- They carry product liability insurance to protect themselves from liability and operate as a LLC, but our products are very well-made and tested extensively before put out. This also protects the designer as manufacturers are liable for the finished piece.
Suggestions for Our Project
Bryce also had several things we should consider when looking for the right type of space for our model and what types of products we should start with if we want them to be simple and require little finishing.
- If you focus on a more collaborative style maker space that has education as a big component, you need to have a really big space to allocate part of it for dedicated manufacturing
- There would need to be multiple copies of tools, some for the education and rental side for members, and others that are just for fabrication
- You should also have a dual member/employee structure, where you make money from both having members pay dues and for machine time, have paid for classes and education, and have employees working on dedicated machines to do the small-batch manufacturing
- Start with looking at products that have several flat surfaces and with few edges like shelves and organisational units, things with a small surface to edge ratio.
- Things like chairs require a lot of sanding and finishing. Also, plywood is cool for furniture, if that is an aesthetic you like, but most furniture is made from hardwood.
- Focus on things that have few edges and are meant to be made from plywood, shelves, organizational units, planters, boxes, accessories etc. Small organizational units would be a really good fit for you guys.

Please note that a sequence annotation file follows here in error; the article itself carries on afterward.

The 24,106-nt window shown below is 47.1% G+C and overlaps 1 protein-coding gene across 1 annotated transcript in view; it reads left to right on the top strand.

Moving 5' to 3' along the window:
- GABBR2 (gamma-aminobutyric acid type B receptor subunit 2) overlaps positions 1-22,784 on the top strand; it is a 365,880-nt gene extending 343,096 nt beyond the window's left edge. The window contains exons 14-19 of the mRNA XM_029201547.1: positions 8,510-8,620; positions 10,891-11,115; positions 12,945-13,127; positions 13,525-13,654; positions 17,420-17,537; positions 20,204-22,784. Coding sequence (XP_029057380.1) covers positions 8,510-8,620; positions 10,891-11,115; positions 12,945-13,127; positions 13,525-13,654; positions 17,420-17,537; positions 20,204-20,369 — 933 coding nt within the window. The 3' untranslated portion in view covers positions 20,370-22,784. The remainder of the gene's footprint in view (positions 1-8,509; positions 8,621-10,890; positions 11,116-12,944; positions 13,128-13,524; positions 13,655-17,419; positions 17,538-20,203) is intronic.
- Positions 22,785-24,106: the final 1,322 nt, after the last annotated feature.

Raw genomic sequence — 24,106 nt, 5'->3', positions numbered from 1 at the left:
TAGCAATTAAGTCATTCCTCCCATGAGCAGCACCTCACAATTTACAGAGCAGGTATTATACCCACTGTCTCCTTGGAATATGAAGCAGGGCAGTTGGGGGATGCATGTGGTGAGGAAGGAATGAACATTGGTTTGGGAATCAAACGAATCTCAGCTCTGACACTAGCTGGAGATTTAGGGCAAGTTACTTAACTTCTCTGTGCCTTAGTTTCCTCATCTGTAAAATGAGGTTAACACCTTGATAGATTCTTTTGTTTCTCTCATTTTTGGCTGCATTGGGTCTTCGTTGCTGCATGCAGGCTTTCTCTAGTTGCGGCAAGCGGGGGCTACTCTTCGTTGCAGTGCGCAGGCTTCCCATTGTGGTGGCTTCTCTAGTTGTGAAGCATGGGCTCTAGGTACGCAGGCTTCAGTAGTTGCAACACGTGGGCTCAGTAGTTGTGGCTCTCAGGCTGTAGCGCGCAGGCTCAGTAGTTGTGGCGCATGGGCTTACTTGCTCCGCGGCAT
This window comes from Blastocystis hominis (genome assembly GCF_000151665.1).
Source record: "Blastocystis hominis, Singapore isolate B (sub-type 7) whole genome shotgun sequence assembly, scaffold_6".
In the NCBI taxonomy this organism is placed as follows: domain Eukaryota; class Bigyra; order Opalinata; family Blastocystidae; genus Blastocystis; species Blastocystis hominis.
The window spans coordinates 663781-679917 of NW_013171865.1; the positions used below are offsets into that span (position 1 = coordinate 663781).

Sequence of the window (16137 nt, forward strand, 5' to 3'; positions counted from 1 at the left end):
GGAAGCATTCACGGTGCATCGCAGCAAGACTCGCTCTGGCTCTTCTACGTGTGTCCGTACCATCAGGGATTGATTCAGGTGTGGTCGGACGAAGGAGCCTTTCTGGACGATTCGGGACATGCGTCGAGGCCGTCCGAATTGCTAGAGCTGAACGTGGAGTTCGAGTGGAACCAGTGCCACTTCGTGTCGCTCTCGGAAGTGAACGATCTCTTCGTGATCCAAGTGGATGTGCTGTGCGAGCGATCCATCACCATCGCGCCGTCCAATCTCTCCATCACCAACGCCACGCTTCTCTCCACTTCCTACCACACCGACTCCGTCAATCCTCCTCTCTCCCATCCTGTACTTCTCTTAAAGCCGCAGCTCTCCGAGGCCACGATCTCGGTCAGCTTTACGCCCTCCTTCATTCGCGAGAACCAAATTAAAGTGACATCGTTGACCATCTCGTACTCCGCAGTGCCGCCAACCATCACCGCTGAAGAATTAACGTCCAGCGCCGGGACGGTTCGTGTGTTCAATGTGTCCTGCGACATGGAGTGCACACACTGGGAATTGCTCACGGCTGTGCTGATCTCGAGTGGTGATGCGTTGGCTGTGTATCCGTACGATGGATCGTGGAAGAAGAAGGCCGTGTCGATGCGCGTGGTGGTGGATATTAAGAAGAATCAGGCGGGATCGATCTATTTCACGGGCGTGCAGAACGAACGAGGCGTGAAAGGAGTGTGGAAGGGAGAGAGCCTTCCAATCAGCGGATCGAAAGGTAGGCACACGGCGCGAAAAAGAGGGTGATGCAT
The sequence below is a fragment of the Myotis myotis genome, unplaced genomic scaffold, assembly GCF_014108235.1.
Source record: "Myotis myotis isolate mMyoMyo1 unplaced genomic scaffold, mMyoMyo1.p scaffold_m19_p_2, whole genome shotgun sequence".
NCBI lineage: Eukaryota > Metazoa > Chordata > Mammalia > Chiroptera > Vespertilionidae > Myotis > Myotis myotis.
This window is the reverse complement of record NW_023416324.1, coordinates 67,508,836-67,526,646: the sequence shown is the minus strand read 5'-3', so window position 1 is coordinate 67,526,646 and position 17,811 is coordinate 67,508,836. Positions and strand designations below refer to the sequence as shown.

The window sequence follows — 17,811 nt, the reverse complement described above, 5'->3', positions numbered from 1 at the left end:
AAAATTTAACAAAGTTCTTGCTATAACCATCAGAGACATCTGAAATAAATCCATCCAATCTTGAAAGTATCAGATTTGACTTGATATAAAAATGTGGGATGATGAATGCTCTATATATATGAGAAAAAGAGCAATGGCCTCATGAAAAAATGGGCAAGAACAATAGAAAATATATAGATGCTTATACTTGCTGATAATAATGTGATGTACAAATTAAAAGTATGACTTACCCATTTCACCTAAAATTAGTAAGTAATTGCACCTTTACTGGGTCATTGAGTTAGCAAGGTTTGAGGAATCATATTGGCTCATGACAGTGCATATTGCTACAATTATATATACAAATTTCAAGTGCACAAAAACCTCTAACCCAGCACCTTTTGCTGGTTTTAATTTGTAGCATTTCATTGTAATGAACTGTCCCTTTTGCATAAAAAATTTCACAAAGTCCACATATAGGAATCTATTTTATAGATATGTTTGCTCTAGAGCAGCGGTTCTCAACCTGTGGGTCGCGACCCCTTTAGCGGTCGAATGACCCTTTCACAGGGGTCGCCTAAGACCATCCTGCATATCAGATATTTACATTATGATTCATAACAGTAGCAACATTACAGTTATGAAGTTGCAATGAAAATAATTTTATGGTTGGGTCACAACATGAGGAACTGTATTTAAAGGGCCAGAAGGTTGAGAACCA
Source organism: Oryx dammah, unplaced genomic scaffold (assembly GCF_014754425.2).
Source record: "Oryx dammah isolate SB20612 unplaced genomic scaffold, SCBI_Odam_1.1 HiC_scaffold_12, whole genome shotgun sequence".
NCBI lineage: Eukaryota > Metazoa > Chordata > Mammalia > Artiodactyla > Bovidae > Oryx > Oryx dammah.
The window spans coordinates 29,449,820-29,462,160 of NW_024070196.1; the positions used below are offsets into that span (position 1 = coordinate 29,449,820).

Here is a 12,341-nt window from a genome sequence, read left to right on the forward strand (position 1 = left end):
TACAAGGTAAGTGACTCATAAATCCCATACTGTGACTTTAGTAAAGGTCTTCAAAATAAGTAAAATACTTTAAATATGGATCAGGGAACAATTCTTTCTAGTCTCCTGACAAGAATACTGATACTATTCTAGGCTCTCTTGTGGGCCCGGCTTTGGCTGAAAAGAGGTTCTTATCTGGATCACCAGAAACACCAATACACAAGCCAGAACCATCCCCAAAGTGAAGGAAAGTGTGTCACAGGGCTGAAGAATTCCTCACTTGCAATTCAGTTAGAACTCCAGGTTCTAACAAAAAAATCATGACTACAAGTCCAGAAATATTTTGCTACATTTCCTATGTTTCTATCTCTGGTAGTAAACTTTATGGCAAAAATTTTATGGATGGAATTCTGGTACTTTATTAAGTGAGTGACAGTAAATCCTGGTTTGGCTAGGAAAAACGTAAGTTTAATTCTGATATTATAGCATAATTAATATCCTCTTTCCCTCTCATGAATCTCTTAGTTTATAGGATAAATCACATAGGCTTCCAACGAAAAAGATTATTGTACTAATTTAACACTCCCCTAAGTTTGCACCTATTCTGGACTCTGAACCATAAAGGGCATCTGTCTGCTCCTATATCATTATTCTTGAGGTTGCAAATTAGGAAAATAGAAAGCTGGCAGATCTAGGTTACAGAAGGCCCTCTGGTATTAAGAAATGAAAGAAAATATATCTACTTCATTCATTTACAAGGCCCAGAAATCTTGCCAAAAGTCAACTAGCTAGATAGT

- I would love to participate in a network that helped me connect better with designers, even if I couldn’t talk with them face to face.
- It would be cool if there was a way to have all of the “manufacturing kit” on the blockchain platform so that one maker could test the product and get it production ready, then also get a special cut of each product produced in the future for having done the work.
- I have heard of the blockchain before, but never considered how it could be used for manufacturing. Just thought it was a bitcoin money type of thing or I’ve also heard a bit about Ethereum and I know it enables you to do smart contracts.
- I can see how these smart contracts could help to coordinate our work with designers in the future, allowing us to negotiate with them and connect with the information we need from them and they need from us, both being fairly compensated
- If you wanted to make this work, you will have to maybe rethink how the makers achieve consensus. Is there a way you could connect the makers in a network so they could have more control over the designs coming in, especially to start?
- Could a designer come in and all the makers in the network review the file and vote whether or not they want to produce it?
This last week I have taken a step back from the project a little bit, trying to give myself more of a systems and community development viewpoint as to how this is done.
I got some feedback last week that while the product and platform is important as a test-case, the blockchain is the truly innovative part of the system and I needed to do a better job and reorient my deliverables to show how it really is a whole new way to bring people together into a community of trust, forging new pathways for their collaboration.
I have been doing a lot of research on the value-add of the blockchain to manufacturing and have been struck with this idea of a “digital thread” to products, the digital narrative of all of the people and information associated with the conception, production, and sale of the product from beginning to end.
When it comes to manufacturing, I think that this might be the real value add for the blockchain, allowing a digital story to be stored on the chain, and opening up different parts of that story to the people who need the information, as well as crediting and paying people accordingly when that information is used.
The insights gained from the interviews really helped to drive this home for me, especially since they took place as this massive research project for my job into best practices to support underserved entrepreneurs.